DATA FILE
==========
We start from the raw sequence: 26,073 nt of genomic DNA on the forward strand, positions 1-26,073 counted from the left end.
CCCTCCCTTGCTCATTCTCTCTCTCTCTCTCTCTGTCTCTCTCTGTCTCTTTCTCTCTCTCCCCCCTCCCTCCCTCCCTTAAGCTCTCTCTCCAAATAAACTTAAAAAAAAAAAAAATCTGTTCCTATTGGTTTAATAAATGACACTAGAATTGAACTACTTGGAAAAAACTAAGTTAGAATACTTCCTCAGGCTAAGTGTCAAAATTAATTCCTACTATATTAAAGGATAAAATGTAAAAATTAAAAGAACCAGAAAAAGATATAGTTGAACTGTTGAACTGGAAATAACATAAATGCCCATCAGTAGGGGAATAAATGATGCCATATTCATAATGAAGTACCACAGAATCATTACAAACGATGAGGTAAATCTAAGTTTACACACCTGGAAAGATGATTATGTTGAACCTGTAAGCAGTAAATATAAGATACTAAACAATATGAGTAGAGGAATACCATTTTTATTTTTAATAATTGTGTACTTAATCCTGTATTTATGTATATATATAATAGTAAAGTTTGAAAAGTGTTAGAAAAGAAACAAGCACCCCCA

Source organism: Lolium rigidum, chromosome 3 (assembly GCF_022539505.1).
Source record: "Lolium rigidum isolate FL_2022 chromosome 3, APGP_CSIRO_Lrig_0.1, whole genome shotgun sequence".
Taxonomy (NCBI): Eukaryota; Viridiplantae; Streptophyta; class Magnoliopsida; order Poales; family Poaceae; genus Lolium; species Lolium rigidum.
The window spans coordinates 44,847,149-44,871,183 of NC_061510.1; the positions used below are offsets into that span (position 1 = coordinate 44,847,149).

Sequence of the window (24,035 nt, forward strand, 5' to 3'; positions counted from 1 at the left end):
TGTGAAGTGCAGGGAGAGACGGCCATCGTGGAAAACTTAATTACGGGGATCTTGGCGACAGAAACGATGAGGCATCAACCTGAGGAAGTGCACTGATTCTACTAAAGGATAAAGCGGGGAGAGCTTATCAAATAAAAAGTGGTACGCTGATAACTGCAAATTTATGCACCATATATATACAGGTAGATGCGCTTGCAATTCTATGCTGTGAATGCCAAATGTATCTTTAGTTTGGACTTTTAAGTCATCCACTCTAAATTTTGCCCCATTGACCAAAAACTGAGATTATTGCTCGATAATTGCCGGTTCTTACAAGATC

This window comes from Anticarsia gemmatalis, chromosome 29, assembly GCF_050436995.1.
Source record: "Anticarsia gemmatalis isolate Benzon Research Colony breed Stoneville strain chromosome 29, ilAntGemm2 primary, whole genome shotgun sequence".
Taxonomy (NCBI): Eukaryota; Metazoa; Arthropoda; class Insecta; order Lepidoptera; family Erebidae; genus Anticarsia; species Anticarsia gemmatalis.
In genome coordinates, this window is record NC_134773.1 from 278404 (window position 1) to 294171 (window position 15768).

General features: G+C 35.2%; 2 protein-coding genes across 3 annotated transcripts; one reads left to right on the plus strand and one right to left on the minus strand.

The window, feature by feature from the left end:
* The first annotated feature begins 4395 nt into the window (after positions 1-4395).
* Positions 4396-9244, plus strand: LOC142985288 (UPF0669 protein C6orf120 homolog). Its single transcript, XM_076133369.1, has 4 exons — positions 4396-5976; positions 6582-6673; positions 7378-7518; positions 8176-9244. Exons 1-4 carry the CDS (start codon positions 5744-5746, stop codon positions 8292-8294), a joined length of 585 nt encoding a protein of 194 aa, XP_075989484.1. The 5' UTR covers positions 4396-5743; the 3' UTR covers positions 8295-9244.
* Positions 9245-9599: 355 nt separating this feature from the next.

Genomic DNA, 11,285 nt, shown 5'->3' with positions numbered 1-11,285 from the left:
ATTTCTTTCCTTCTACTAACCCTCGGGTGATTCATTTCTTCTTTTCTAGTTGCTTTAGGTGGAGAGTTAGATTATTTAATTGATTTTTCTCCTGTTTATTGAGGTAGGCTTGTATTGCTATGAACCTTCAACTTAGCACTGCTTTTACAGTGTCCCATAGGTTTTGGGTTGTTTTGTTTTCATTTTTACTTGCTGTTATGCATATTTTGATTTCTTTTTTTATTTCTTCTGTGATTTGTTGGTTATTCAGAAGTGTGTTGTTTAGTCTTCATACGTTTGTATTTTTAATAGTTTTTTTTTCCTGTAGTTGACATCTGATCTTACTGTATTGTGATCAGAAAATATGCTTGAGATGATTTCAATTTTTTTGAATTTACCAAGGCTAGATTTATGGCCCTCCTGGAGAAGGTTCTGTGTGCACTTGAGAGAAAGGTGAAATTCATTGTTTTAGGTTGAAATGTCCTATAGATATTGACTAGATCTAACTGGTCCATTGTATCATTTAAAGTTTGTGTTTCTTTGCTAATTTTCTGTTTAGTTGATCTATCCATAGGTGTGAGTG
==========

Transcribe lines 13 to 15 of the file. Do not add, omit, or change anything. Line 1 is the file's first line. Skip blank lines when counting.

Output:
General features: G+C 35.2%; 2 protein-coding genes across 3 annotated transcripts; one reads left to right on the plus strand and one right to left on the minus strand.

The window, feature by feature from the left end:
* The first annotated feature begins 4395 nt into the window (after positions 1-4395).